The Register's resident space boffin: All you need to know about the Pluto mission
Meeting a cold dwarf hasn't put off NASA one bit
Dwarf planet or not, every schoolchild still learns the name "Pluto" as the ninth and final Sun-orbiting body alongside the eight undisputed planets - and now a spacecraft of the human race has finally visited the remote iceworld.
From the very first data that reached the ground, the colossal effort was clearly worthwhile, revealing fascinating landscapes on Pluto and its moons that will rewrite the textbooks on the outer Solar System, and the conditions under which all planets formed 4.5 billion years ago.
Pluto could have been explored earlier: the Voyager 1 spacecraft had an opportunity to travel there from Saturn in the 1980s, but the allure of Saturn’s large moon Titan meant it sent there instead, so the risky trip to Pluto wasn’t undertaken.
In the years that followed, a group of planetary scientists pushed hard for a Pluto mission, with a few false starts, but the New Horizons team, led by Alan Stern of the Southwest Research Institute in Boulder, Colorado, finally achieved the goal with a compact, efficient craft that makes the absolute most of the technology available.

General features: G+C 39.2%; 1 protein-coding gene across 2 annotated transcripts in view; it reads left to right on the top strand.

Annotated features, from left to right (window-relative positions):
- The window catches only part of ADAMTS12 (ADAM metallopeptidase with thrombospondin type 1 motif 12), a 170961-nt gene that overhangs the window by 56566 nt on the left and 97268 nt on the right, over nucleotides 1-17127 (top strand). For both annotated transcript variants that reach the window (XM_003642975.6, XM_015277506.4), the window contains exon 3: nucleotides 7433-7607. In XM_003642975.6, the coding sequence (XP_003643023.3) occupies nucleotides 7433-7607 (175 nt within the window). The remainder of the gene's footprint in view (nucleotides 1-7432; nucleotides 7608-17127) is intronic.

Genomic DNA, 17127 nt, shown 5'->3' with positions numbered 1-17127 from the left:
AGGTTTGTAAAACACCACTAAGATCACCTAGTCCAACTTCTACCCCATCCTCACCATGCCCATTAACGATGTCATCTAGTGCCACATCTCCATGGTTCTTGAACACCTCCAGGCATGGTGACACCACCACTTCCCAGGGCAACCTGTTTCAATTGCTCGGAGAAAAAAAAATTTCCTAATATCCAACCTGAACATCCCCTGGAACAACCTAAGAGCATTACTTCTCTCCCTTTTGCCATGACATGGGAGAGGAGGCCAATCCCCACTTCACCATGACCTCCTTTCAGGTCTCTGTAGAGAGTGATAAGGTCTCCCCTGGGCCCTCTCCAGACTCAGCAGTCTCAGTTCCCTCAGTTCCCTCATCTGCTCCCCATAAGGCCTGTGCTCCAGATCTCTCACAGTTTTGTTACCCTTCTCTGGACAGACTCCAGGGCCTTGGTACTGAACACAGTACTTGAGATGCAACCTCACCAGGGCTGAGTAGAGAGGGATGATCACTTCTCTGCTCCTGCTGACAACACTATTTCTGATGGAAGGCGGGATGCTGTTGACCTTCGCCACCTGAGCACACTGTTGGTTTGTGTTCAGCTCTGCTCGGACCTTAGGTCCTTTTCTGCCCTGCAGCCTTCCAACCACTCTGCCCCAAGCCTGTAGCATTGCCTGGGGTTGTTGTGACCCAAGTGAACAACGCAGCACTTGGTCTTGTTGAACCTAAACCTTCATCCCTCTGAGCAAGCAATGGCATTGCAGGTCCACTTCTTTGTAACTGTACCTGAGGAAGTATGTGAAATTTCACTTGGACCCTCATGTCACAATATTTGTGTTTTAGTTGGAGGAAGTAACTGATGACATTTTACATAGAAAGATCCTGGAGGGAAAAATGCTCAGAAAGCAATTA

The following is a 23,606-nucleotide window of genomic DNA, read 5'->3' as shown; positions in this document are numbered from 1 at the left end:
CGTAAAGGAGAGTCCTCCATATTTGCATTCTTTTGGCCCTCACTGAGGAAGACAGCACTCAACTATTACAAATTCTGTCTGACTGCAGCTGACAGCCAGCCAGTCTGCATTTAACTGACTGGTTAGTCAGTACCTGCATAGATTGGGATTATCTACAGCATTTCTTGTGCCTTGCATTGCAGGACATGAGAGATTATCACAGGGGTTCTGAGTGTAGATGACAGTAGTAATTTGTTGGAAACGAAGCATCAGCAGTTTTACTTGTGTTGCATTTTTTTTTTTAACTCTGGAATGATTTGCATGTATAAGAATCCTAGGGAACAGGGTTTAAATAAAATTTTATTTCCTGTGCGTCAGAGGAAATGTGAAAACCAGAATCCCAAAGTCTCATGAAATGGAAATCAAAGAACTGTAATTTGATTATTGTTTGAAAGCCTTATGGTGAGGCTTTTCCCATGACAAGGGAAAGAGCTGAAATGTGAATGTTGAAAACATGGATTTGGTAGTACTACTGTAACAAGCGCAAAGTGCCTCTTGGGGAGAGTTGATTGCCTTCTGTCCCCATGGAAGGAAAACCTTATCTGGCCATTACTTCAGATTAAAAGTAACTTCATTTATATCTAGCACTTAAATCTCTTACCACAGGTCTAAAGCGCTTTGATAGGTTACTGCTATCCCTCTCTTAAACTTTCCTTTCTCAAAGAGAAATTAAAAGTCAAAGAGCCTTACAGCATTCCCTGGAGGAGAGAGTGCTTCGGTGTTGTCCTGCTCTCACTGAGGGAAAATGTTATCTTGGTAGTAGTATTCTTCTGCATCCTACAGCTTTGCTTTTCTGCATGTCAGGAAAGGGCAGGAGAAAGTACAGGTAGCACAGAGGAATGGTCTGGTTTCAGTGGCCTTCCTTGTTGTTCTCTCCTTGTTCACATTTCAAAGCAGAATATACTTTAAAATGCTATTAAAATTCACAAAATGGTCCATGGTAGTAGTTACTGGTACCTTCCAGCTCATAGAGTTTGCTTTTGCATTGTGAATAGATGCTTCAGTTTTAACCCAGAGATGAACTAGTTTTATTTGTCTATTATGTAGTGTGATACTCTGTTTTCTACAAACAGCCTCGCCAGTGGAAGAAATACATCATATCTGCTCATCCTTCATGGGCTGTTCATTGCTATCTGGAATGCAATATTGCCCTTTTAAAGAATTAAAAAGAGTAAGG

The high quality of the data and the smoothness of the encounter made travelling to Pluto look easy. It isn’t at all; almost everything works against achieving it.
Pluto’s huge distance from the Sun makes solar power useless, so expensive plutonium is needed for the 200 watts of power the spacecraft needs. The journey also needs to be long, which also adds to the costs. Finally, communicating reliably over almost unimaginably large distances, 30 times further away than the Sun, presents a challenge in itself.
The eighth dwarf ... the latest (and probably last) snap of Pluto from New Horizons
Finding a balance between speed and cost largely defines a planetary mission. In short, the bigger the spacecraft and the faster you want it to travel, the bigger the rocket you need and the more expensive it is to launch.